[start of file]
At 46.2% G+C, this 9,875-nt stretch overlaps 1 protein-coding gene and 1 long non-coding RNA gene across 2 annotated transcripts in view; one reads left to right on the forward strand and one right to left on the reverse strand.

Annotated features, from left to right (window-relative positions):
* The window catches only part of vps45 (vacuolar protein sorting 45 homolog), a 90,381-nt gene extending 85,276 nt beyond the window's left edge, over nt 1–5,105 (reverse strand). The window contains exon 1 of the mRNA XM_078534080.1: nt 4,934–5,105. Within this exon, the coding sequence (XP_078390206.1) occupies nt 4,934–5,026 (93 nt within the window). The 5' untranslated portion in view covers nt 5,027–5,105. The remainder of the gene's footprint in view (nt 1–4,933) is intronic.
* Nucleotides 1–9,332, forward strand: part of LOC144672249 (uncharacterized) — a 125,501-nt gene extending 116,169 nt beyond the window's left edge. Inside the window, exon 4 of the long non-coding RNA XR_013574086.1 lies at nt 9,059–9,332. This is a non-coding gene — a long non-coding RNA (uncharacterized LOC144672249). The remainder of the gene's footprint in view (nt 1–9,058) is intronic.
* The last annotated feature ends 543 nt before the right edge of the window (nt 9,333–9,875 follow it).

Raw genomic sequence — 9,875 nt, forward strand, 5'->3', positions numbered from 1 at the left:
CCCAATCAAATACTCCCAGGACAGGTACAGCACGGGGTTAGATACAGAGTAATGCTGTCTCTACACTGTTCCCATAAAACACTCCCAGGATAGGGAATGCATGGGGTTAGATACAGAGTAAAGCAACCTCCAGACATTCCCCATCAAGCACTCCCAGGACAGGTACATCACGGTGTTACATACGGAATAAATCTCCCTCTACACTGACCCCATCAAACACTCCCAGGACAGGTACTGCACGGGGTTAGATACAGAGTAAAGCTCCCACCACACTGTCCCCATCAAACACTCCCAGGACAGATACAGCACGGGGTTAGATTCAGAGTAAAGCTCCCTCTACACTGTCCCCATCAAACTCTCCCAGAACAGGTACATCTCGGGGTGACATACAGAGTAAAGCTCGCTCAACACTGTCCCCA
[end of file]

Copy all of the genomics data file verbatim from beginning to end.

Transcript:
At 46.2% G+C, this 9,875-nt stretch overlaps 1 protein-coding gene and 1 long non-coding RNA gene across 2 annotated transcripts in view; one reads left to right on the forward strand and one right to left on the reverse strand.

Annotated features, from left to right (window-relative positions):
* The window catches only part of vps45 (vacuolar protein sorting 45 homolog), a 90,381-nt gene extending 85,276 nt beyond the window's left edge, over nt 1–5,105 (reverse strand). The window contains exon 1 of the mRNA XM_078534080.1: nt 4,934–5,105. Within this exon, the coding sequence (XP_078390206.1) occupies nt 4,934–5,026 (93 nt within the window). The 5' untranslated portion in view covers nt 5,027–5,105. The remainder of the gene's footprint in view (nt 1–4,933) is intronic.
* Nucleotides 1–9,332, forward strand: part of LOC144672249 (uncharacterized) — a 125,501-nt gene extending 116,169 nt beyond the window's left edge. Inside the window, exon 4 of the long non-coding RNA XR_013574086.1 lies at nt 9,059–9,332. This is a non-coding gene — a long non-coding RNA (uncharacterized LOC144672249). The remainder of the gene's footprint in view (nt 1–9,058) is intronic.
* The last annotated feature ends 543 nt before the right edge of the window (nt 9,333–9,875 follow it).

Raw genomic sequence — 9,875 nt, forward strand, 5'->3', positions numbered from 1 at the left:
CCCAATCAAATACTCCCAGGACAGGTACAGCACGGGGTTAGATACAGAGTAATGCTGTCTCTACACTGTTCCCATAAAACACTCCCAGGATAGGGAATGCATGGGGTTAGATACAGAGTAAAGCAACCTCCAGACATTCCCCATCAAGCACTCCCAGGACAGGTACATCACGGTGTTACATACGGAATAAATCTCCCTCTACACTGACCCCATCAAACACTCCCAGGACAGGTACTGCACGGGGTTAGATACAGAGTAAAGCTCCCACCACACTGTCCCCATCAAACACTCCCAGGACAGATACAGCACGGGGTTAGATTCAGAGTAAAGCTCCCTCTACACTGTCCCCATCAAACTCTCCCAGAACAGGTACATCTCGGGGTGACATACAGAGTAAAGCTCGCTCAACACTGTCCCCA